Sales of Lego dinosaurs and a Bugatti sports car helped the Danish toymaker stabilise revenue in the first half of this year after a drop in 2017 for the first time in more than a decade.
The privately-owned firm pushed the "reset button" last year, acknowledging its business had grown too complicated.
Its attempts to recover have been hampered by the bankruptcy of the biggest US toy-store chain Toys'R'Us, but demand for new products such as the dinosaur-themed Jurassic World range helped to steady revenue in the first six months of the year.
"I am satisfied, because we set out to stabilise growth this year and we have already done it during the first half," Chief executive Niels B Christiansen told Reuters.
Overall, consumer sales grew 1% during the six month period.
Revenue was flat in constant currencies and fell 5% in Danish crowns to 14.3 billion crowns ($2.23 billion) - a far cry from the 25% growth achieved in 2015.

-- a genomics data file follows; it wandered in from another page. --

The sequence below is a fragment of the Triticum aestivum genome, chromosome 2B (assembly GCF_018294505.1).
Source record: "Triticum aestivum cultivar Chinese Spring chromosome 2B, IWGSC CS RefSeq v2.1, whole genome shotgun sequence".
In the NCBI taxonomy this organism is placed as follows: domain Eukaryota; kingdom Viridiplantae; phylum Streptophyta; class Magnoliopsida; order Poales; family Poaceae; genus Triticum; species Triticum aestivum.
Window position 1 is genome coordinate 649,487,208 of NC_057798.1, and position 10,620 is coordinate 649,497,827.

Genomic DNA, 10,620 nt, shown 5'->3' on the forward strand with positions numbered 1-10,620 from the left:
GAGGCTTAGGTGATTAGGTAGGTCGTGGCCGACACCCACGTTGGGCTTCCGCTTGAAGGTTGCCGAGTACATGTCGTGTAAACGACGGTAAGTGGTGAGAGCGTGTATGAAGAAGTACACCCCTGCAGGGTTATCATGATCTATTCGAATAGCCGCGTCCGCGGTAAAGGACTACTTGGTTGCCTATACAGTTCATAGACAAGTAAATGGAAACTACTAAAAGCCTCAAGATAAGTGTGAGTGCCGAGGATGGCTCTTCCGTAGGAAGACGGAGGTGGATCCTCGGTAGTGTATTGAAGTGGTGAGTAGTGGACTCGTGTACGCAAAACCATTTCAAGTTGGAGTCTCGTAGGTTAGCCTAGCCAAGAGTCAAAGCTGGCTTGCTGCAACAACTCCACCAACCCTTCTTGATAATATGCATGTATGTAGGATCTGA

The fastest-growing ranges were the advanced Technic series, the warrior-themed Ninjago, the Creator range that can be built into several designs, and the Classic series.
Successful innovation is crucial to Lego, as 60% of its portfolio consists of new products each year.
Sales in Western Europe grew in the low-single digits, measured in constant currencies, while North America declined slightly. China remained a bright spot with double-digit growth, although it accounts for less than 10% of group sales.
Lego, an abbreviation of the Danish "leg godt" meaning "play well", plans to open two flagship stores in Shanghai and Beijing and continue its partnership with Chinese internet giant Tencent.
It is also working with local education departments, state schools and the private education providers in China to get kids playing with Lego as a way to boost motor skills, creativity and attention spans.
"The Chinese appreciate and emphasise that children learn something when they play There is a really nice fit between China and Lego," said Christiansen, who joined Lego last year after nine years as CEO of Danish industrial group Danfoss.
Lego, which competes with the likes of Barbie maker Mattel and Hasbro, the firm behind My Little Pony, is also betting on toys that combine the physical brick with the online world.
One successful example, according to Christiansen, is an app with which kids can write a simple code to control a self-built DUPLO train or Batmobil.